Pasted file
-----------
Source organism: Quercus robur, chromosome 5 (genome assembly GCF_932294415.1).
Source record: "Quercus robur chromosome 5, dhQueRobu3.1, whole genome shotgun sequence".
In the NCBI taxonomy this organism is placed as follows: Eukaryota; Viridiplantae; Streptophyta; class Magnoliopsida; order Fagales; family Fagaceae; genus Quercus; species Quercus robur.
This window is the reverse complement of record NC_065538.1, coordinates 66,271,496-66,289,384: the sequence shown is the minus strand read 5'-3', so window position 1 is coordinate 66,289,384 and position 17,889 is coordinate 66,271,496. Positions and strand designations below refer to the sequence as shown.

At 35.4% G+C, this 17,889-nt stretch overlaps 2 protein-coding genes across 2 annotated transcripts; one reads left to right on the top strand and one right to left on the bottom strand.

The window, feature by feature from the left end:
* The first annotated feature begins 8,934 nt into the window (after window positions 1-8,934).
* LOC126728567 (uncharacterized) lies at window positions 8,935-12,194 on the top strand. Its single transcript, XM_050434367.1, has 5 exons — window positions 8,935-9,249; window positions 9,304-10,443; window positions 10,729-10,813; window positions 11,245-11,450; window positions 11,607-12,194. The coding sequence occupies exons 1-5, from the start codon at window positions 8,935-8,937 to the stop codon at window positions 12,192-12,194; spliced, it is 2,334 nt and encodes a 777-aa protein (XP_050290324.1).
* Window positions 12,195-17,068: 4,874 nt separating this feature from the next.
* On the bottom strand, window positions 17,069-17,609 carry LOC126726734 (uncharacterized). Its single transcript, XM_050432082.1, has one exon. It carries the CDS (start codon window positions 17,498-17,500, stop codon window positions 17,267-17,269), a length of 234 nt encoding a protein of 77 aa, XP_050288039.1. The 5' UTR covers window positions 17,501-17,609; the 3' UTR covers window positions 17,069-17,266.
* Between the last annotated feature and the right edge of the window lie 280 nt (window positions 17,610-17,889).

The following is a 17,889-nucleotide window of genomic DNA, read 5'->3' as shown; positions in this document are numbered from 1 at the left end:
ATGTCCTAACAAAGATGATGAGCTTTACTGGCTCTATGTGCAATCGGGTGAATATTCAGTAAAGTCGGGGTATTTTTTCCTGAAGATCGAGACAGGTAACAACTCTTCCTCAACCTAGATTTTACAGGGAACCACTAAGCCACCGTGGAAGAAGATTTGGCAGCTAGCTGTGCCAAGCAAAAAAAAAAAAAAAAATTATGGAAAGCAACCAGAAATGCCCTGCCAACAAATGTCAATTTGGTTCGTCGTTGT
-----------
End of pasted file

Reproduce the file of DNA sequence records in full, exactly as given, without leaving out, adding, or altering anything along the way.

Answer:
Source organism: Quercus robur, chromosome 5 (genome assembly GCF_932294415.1).
Source record: "Quercus robur chromosome 5, dhQueRobu3.1, whole genome shotgun sequence".
In the NCBI taxonomy this organism is placed as follows: Eukaryota; Viridiplantae; Streptophyta; class Magnoliopsida; order Fagales; family Fagaceae; genus Quercus; species Quercus robur.
This window is the reverse complement of record NC_065538.1, coordinates 66,271,496-66,289,384: the sequence shown is the minus strand read 5'-3', so window position 1 is coordinate 66,289,384 and position 17,889 is coordinate 66,271,496. Positions and strand designations below refer to the sequence as shown.

At 35.4% G+C, this 17,889-nt stretch overlaps 2 protein-coding genes across 2 annotated transcripts; one reads left to right on the top strand and one right to left on the bottom strand.

The window, feature by feature from the left end:
* The first annotated feature begins 8,934 nt into the window (after window positions 1-8,934).
* LOC126728567 (uncharacterized) lies at window positions 8,935-12,194 on the top strand. Its single transcript, XM_050434367.1, has 5 exons — window positions 8,935-9,249; window positions 9,304-10,443; window positions 10,729-10,813; window positions 11,245-11,450; window positions 11,607-12,194. The coding sequence occupies exons 1-5, from the start codon at window positions 8,935-8,937 to the stop codon at window positions 12,192-12,194; spliced, it is 2,334 nt and encodes a 777-aa protein (XP_050290324.1).
* Window positions 12,195-17,068: 4,874 nt separating this feature from the next.
* On the bottom strand, window positions 17,069-17,609 carry LOC126726734 (uncharacterized). Its single transcript, XM_050432082.1, has one exon. It carries the CDS (start codon window positions 17,498-17,500, stop codon window positions 17,267-17,269), a length of 234 nt encoding a protein of 77 aa, XP_050288039.1. The 5' UTR covers window positions 17,501-17,609; the 3' UTR covers window positions 17,069-17,266.
* Between the last annotated feature and the right edge of the window lie 280 nt (window positions 17,610-17,889).

The following is a 17,889-nucleotide window of genomic DNA, read 5'->3' as shown; positions in this document are numbered from 1 at the left end:
ATGTCCTAACAAAGATGATGAGCTTTACTGGCTCTATGTGCAATCGGGTGAATATTCAGTAAAGTCGGGGTATTTTTTCCTGAAGATCGAGACAGGTAACAACTCTTCCTCAACCTAGATTTTACAGGGAACCACTAAGCCACCGTGGAAGAAGATTTGGCAGCTAGCTGTGCCAAGCAAAAAAAAAAAAAAAAATTATGGAAAGCAACCAGAAATGCCCTGCCAACAAATGTCAATTTGGTTCGTCGTTGT